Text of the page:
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A Burner Lexicon: Radical Self-Expression

Posted in A Burner Lexicon, Burning Man, and Guest Bloggers

Firefighter Woman with Bullhon, Photo by Tristan Savatier
A Burner with a bullhorn. Black Rock City, 2009. Photo by Tristan Savatier, used with permission.

Radical Self-Expression, –noun, In the psychedelic atmosphere of the playa, it becomes easier to speak freely, even bluntly. Direct communication is greatly valued both for its honesty and for its clarity in the chaotic atmosphere of a Burn event. Radical Self-expression is our art, whether in the form of a performance, a sculpture, or just a deep conversation.

Burning Man’s official description of this principle encourages responsible communication, urging one to consider speech a gift and therefore to “respect the rights and liberties of the recipient.” However, when the post-apocalyptic punk and free-love hippie aspects of the culture collide it often happens via some especially radical form of self-expression (Brian Doherty observed this clash in his book This Is Burning Man).

Radical Self-expression is used to justify rock operas, rave camps blasting music at all hours, a wildly creative fashion aesthetic, mutant vehicles equipped with flame throwers and loud arguments over bull horns at 4am. Over the years this has made Burner culture home to confrontational groups like the riot-gear wearing Chupacabra Policia while simultaneously welcoming loving groups like the hippie massage gurus of HeeBeeGeeBee Healers and exuberant expressions of human sexuality like Comfort & Joy (many of whom were formerly known as the queer camp Jiffy Lube).

The limits of this self-expression, especially where it may come into conflict with the other nine Burner principles, is an ongoing source of debate.

The lexicographer attended a tiny regional event where some participants decided that they’d create “Middle of the Road Camp” as their personal form of expression. The community tolerated this offense against civic responsibility for the duration of the weekend before making it clear that such things should never happen again.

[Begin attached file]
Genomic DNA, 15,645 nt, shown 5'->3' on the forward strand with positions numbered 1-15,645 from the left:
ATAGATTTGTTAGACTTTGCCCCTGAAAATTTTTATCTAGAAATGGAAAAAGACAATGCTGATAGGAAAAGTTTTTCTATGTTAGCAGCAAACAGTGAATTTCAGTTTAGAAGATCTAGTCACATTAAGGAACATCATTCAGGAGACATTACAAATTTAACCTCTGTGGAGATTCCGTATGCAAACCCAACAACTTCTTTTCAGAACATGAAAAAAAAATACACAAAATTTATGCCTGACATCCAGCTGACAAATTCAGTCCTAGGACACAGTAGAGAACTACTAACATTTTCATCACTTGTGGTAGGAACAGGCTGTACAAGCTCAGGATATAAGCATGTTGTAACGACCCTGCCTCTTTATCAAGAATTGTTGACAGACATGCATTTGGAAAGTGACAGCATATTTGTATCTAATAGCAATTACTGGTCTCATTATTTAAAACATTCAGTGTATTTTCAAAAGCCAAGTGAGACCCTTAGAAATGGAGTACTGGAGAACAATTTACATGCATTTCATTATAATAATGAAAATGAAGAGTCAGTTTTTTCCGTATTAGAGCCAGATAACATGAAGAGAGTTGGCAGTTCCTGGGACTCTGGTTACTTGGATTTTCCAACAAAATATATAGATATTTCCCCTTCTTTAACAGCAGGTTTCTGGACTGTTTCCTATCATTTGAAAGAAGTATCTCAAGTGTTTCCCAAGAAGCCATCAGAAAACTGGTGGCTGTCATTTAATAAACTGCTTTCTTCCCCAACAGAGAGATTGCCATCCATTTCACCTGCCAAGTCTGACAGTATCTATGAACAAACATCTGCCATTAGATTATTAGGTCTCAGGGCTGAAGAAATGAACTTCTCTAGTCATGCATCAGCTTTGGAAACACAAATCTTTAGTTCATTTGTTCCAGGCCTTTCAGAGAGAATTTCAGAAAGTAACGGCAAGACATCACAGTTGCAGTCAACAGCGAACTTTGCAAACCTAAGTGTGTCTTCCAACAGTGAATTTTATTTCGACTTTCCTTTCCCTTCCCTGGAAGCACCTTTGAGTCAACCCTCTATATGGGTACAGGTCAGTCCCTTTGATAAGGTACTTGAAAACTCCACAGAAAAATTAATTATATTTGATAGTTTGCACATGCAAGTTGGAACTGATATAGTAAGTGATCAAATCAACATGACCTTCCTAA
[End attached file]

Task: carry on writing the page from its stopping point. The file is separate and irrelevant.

The Lexicographer has been soliciting the opinion of other thoughtful Burners on the Ten Principles. Below you will find other opinions, but more are still welcomed. Use the contact information at the top to submit your thoughts.

Other entries in A Burner Lexicon can be found at

Will is a member of the Burning Flipside Web Content Team and a newer addition to the Texas Burn community. In a previous comment on the lexicon, he questioned:

The page on the Ten Principles finishes the entry on “Radical Self-expression” by saying “It is offered as a gift to others. In this spirit, the giver should respect the rights and liberties of the recipient.” Just where is the line between performance art and unethical harassment, anyway? When and how should you or I or the rangers try to intervene if some jerks decide to set up a theme camp that interacts with bystanders in a way that we think is harassing, like enticing a bunch of half-delirious trippers into their camp and then cranking up the Faces of Death video after they’re inside? What are some examples of times when that line between self-expression and disrespect has been pushed or crossed at burn events?

Ranger Beauty, a long time Black Rock Ranger offers this thought: Just don’t be an ASS HAT!